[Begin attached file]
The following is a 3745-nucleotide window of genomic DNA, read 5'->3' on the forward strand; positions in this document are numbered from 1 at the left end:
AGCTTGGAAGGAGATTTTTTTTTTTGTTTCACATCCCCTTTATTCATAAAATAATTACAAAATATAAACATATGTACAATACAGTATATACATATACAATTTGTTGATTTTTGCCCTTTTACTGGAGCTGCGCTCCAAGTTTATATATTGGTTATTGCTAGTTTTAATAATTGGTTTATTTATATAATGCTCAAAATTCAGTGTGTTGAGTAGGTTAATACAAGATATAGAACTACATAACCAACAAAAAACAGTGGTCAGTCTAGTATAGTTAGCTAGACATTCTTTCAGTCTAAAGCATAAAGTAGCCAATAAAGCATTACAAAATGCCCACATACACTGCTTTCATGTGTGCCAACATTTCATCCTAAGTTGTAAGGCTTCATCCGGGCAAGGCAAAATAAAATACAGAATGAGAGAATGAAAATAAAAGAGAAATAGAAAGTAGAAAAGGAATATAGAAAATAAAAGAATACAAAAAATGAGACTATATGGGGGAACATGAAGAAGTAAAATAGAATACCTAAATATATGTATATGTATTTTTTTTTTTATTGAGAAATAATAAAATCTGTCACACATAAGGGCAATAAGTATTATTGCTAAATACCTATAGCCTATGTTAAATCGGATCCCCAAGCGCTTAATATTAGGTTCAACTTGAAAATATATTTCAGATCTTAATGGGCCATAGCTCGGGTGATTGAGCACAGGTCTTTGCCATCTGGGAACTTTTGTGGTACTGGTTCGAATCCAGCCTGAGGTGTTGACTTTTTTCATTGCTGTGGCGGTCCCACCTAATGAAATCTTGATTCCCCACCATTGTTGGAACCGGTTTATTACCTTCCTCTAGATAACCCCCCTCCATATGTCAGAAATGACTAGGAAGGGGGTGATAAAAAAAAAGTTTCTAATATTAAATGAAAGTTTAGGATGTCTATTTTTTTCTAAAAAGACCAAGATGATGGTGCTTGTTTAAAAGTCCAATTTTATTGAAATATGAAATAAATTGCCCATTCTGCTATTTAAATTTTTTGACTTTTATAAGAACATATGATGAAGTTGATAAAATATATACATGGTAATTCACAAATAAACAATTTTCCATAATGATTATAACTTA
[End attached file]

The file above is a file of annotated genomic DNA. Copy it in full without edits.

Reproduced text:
The following is a 3745-nucleotide window of genomic DNA, read 5'->3' on the forward strand; positions in this document are numbered from 1 at the left end:
AGCTTGGAAGGAGATTTTTTTTTTTGTTTCACATCCCCTTTATTCATAAAATAATTACAAAATATAAACATATGTACAATACAGTATATACATATACAATTTGTTGATTTTTGCCCTTTTACTGGAGCTGCGCTCCAAGTTTATATATTGGTTATTGCTAGTTTTAATAATTGGTTTATTTATATAATGCTCAAAATTCAGTGTGTTGAGTAGGTTAATACAAGATATAGAACTACATAACCAACAAAAAACAGTGGTCAGTCTAGTATAGTTAGCTAGACATTCTTTCAGTCTAAAGCATAAAGTAGCCAATAAAGCATTACAAAATGCCCACATACACTGCTTTCATGTGTGCCAACATTTCATCCTAAGTTGTAAGGCTTCATCCGGGCAAGGCAAAATAAAATACAGAATGAGAGAATGAAAATAAAAGAGAAATAGAAAGTAGAAAAGGAATATAGAAAATAAAAGAATACAAAAAATGAGACTATATGGGGGAACATGAAGAAGTAAAATAGAATACCTAAATATATGTATATGTATTTTTTTTTTTATTGAGAAATAATAAAATCTGTCACACATAAGGGCAATAAGTATTATTGCTAAATACCTATAGCCTATGTTAAATCGGATCCCCAAGCGCTTAATATTAGGTTCAACTTGAAAATATATTTCAGATCTTAATGGGCCATAGCTCGGGTGATTGAGCACAGGTCTTTGCCATCTGGGAACTTTTGTGGTACTGGTTCGAATCCAGCCTGAGGTGTTGACTTTTTTCATTGCTGTGGCGGTCCCACCTAATGAAATCTTGATTCCCCACCATTGTTGGAACCGGTTTATTACCTTCCTCTAGATAACCCCCCTCCATATGTCAGAAATGACTAGGAAGGGGGTGATAAAAAAAAAGTTTCTAATATTAAATGAAAGTTTAGGATGTCTATTTTTTTCTAAAAAGACCAAGATGATGGTGCTTGTTTAAAAGTCCAATTTTATTGAAATATGAAATAAATTGCCCATTCTGCTATTTAAATTTTTTGACTTTTATAAGAACATATGATGAAGTTGATAAAATATATACATGGTAATTCACAAATAAACAATTTTCCATAATGATTATAACTTA